Disability is often misunderstood. For instance, it is not a "handicap." Living with a disability means that you have a condition that was caused by an accident, trauma, genetics, or disease that may limit your mobility, hearing, vision, speech, or mental function. Anyone can experience a disability and probably will if they live long enough. That said, many of the agencies with which veterans will engage define disability differently.
a. The Department of Veterans Affairs
The Department of Veterans Affairs (VA) assigns disability as a percentage (anywhere from 0% to 100%). To qualify for VA disability compensation, you must have a disability that VA determines was incurred or aggravated as the result of your military service, and thus deemed to be "service connected." VA often uses service connection to determine entitlements to other benefits including health care and vocational rehabilitation.
VA disability ratings are not arbitrarily assigned. A medical examination must be completed in order to evaluate and assess the severity of disability before a rating can be determined based on the VA's Disability Rating Schedule, which is organized under a variety of body systems, including cardiovascular system, digestive system, respiratory system, and mental disorders. The Rating Schedule correlates injury and/or illness to a percentage rating that estimates the reduction in average earnings capacity caused by the disability.
Resources for more information about disability compensation:
b. Social Security
Social Security has a different definition of disability. Social Security does not use percentages of disability. You are either determined to have a disability or you do not. To be found disabled: (1) you must be unable to do substantial work because of your medical condition(s); and (2) your medical condition(s) must have lasted, or be expected to last, at least one year or to result in death. Military servicemembers may be eligible to receive expedited processing of disability claims from Social Security. Benefits available through Social Security are different than those from VA and require a separate application. You can receive Social Security Disability Insurance and VA disability compensation benefits at the same time. Eligibility under one system does not mean entitlement under the other.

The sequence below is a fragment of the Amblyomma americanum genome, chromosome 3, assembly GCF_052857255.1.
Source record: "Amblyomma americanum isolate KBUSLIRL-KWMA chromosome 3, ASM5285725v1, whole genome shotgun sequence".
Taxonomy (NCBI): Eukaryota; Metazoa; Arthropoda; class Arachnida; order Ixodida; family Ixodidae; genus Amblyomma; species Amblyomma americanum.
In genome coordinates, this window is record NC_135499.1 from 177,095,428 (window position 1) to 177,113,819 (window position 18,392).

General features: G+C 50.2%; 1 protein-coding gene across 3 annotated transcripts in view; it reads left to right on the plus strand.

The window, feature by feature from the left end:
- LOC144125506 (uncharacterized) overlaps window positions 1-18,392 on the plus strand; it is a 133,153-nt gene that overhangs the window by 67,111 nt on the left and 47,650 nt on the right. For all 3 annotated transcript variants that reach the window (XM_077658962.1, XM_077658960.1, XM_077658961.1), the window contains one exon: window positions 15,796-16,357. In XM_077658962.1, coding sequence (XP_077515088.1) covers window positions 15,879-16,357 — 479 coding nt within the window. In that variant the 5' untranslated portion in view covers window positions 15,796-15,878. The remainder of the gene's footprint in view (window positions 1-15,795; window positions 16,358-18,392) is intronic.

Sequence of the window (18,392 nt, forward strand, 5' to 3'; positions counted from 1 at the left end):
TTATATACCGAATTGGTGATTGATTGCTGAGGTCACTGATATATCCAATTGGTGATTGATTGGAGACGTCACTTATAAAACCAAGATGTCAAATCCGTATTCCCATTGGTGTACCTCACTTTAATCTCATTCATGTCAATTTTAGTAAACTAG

More information about Social Security Benefits for Disabled Veterans:
c. Employment and Education
Defining disability in employment and education is much more complicated – and is defined under the law to ensure equal protections and nondiscrimination. It is defined by type, category (cognitive, emotional, physical, etc.) or diagnosis (bi-polar disorder, learning disability, quadriplegia, etc.), and may often be defined by personal experience. To make matters even more confusing, being considered a person with a disability in one workforce or academic context does not necessarily equate to being a person with a disability in another. More about this topic can be found in the section, Disability in the Eyes of the Law.
 Service-connected disabilities are defined as current chronic disabilities diagnosed by a medical professional and determined by the VA to have been caused or aggravated by military service or secondary to an existing service-connected disability.